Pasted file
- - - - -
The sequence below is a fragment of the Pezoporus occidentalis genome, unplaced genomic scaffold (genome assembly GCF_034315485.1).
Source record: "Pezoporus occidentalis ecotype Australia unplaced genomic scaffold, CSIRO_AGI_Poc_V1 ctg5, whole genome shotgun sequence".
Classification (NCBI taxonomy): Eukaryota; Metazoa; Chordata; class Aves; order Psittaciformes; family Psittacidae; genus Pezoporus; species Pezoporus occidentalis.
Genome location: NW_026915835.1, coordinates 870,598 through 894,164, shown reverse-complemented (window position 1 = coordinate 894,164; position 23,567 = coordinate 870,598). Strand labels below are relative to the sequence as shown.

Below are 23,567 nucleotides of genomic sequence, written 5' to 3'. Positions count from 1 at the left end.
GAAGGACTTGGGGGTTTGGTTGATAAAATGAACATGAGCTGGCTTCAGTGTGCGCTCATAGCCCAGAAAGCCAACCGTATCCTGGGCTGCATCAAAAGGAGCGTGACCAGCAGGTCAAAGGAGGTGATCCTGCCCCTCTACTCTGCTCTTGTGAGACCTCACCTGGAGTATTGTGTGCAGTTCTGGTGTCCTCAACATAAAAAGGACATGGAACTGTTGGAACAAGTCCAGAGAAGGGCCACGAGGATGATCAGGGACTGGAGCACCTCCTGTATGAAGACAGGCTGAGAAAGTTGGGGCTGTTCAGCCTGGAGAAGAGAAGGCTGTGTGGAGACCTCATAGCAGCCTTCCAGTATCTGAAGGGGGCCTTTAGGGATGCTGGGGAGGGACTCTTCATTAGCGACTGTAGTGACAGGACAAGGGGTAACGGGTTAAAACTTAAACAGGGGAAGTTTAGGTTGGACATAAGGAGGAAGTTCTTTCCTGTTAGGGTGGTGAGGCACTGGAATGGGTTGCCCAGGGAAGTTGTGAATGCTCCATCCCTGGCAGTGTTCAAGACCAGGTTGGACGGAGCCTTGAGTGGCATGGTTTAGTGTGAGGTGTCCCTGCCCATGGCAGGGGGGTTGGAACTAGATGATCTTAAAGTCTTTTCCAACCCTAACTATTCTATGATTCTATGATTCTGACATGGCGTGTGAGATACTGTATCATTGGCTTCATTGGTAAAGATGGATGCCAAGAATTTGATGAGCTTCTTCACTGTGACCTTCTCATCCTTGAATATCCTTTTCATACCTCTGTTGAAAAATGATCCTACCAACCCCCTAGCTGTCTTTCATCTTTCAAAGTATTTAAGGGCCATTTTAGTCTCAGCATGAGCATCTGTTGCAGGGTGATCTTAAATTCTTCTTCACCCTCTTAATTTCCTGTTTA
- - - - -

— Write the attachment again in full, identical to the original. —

The sequence below is a fragment of the Pezoporus occidentalis genome, unplaced genomic scaffold (genome assembly GCF_034315485.1).
Source record: "Pezoporus occidentalis ecotype Australia unplaced genomic scaffold, CSIRO_AGI_Poc_V1 ctg5, whole genome shotgun sequence".
Classification (NCBI taxonomy): Eukaryota; Metazoa; Chordata; class Aves; order Psittaciformes; family Psittacidae; genus Pezoporus; species Pezoporus occidentalis.
Genome location: NW_026915835.1, coordinates 870,598 through 894,164, shown reverse-complemented (window position 1 = coordinate 894,164; position 23,567 = coordinate 870,598). Strand labels below are relative to the sequence as shown.

Below are 23,567 nucleotides of genomic sequence, written 5' to 3'. Positions count from 1 at the left end.
GAAGGACTTGGGGGTTTGGTTGATAAAATGAACATGAGCTGGCTTCAGTGTGCGCTCATAGCCCAGAAAGCCAACCGTATCCTGGGCTGCATCAAAAGGAGCGTGACCAGCAGGTCAAAGGAGGTGATCCTGCCCCTCTACTCTGCTCTTGTGAGACCTCACCTGGAGTATTGTGTGCAGTTCTGGTGTCCTCAACATAAAAAGGACATGGAACTGTTGGAACAAGTCCAGAGAAGGGCCACGAGGATGATCAGGGACTGGAGCACCTCCTGTATGAAGACAGGCTGAGAAAGTTGGGGCTGTTCAGCCTGGAGAAGAGAAGGCTGTGTGGAGACCTCATAGCAGCCTTCCAGTATCTGAAGGGGGCCTTTAGGGATGCTGGGGAGGGACTCTTCATTAGCGACTGTAGTGACAGGACAAGGGGTAACGGGTTAAAACTTAAACAGGGGAAGTTTAGGTTGGACATAAGGAGGAAGTTCTTTCCTGTTAGGGTGGTGAGGCACTGGAATGGGTTGCCCAGGGAAGTTGTGAATGCTCCATCCCTGGCAGTGTTCAAGACCAGGTTGGACGGAGCCTTGAGTGGCATGGTTTAGTGTGAGGTGTCCCTGCCCATGGCAGGGGGGTTGGAACTAGATGATCTTAAAGTCTTTTCCAACCCTAACTATTCTATGATTCTATGATTCTGACATGGCGTGTGAGATACTGTATCATTGGCTTCATTGGTAAAGATGGATGCCAAGAATTTGATGAGCTTCTTCACTGTGACCTTCTCATCCTTGAATATCCTTTTCATACCTCTGTTGAAAAATGATCCTACCAACCCCCTAGCTGTCTTTCATCTTTCAAAGTATTTAAGGGCCATTTTAGTCTCAGCATGAGCATCTGTTGCAGGGTGATCTTAAATTCTTCTTCACCCTCTTAATTTCCTGTTTA